After a loss of sales during the spring, the Philadelphia suburban housing market is now in an extremely competitive state, writes Natalie Kostelni for The Philadelphia Business Journal.
Along with other non-essential businesses, Gov. Tom Wolf shut down all residential real estate sales in March. However, home sales have risen by 2.5 percent in Montgomery County since July.
The pandemic is one factor driving this wave, with people in crowded urban areas looking for more space and empty nesters, who would otherwise be downsizing, now suddenly with their adult children back either taking college classes online or working from home.
House inventory is at an unprecedented low. Those who would normally be selling their houses are choosing to stay put because of the pandemic, among other reasons, resulting in buyers rushing to take what’s available to them as quickly as possible.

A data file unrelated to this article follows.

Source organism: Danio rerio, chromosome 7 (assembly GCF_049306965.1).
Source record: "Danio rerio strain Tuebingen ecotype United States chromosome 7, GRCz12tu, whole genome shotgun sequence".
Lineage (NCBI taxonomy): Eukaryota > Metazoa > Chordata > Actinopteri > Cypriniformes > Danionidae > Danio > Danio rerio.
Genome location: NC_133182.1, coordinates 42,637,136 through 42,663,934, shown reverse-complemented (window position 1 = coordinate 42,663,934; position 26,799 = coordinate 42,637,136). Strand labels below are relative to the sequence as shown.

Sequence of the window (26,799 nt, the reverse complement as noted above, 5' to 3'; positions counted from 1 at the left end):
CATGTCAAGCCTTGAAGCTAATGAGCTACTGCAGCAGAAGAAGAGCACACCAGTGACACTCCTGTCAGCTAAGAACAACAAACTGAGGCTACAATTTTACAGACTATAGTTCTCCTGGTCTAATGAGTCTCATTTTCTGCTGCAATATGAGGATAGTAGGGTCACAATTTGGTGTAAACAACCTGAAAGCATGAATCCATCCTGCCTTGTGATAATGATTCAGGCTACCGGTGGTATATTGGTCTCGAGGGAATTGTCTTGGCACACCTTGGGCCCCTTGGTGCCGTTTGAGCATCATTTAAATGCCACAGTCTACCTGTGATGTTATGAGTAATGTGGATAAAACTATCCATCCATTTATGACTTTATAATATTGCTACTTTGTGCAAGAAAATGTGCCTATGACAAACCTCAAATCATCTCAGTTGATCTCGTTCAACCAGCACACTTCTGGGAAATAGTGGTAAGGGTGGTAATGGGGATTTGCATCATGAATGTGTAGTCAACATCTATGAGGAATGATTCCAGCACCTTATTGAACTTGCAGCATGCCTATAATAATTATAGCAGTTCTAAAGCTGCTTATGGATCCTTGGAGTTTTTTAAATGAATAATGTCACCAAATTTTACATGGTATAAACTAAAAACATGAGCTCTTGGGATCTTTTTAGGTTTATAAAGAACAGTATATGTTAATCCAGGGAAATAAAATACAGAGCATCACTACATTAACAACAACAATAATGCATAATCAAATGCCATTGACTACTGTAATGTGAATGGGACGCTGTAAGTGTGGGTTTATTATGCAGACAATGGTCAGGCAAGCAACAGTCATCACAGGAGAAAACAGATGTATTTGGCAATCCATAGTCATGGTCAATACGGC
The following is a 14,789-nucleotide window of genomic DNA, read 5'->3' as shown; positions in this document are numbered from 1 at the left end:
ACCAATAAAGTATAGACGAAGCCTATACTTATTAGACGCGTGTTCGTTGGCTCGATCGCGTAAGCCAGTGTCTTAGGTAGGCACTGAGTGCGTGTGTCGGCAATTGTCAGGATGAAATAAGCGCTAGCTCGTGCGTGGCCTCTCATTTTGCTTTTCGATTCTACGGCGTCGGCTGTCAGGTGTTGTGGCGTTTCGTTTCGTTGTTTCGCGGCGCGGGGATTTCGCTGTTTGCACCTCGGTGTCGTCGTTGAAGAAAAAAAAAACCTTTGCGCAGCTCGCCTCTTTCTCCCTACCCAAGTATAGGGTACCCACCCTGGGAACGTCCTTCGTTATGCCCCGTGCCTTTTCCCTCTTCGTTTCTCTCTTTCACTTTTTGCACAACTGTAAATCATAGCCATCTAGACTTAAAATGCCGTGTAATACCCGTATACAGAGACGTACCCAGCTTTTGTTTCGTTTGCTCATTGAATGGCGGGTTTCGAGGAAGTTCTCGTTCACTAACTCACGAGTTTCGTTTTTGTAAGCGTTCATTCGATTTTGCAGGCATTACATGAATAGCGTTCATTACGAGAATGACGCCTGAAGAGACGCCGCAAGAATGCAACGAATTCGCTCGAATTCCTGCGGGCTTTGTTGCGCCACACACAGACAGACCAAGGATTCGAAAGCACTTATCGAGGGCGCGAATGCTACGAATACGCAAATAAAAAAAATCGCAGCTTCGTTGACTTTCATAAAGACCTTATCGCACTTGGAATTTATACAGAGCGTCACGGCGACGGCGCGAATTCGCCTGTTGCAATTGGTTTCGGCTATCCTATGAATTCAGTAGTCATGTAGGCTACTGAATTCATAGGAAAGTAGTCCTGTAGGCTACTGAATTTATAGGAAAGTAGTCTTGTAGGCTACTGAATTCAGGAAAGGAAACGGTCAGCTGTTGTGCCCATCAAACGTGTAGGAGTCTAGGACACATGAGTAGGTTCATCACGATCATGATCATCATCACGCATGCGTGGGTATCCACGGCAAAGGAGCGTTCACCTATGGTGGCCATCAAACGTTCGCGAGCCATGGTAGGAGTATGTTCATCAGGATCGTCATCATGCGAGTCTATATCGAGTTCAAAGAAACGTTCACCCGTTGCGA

Because of low house inventory, the average price of a single-family home in Pennsylvania rose by 6.6 percent, now at $373,065. A healthy stock market and interest rates, currently historically low, have helped to boost home sales and prices.
“We saw a strong June and the strong June emboldened a lot of people and it turned into a record July,” said Chris Finnegan, chief marketing officer at Bright MLS. “Our hypothesis is you’re going to see this better-late-than never market with a tail that goes into August and into the fall. It’s a really great story in Philadelphia and in the Greater Philadelphia region.”
Read more about the Philadelphia suburban housing market here.
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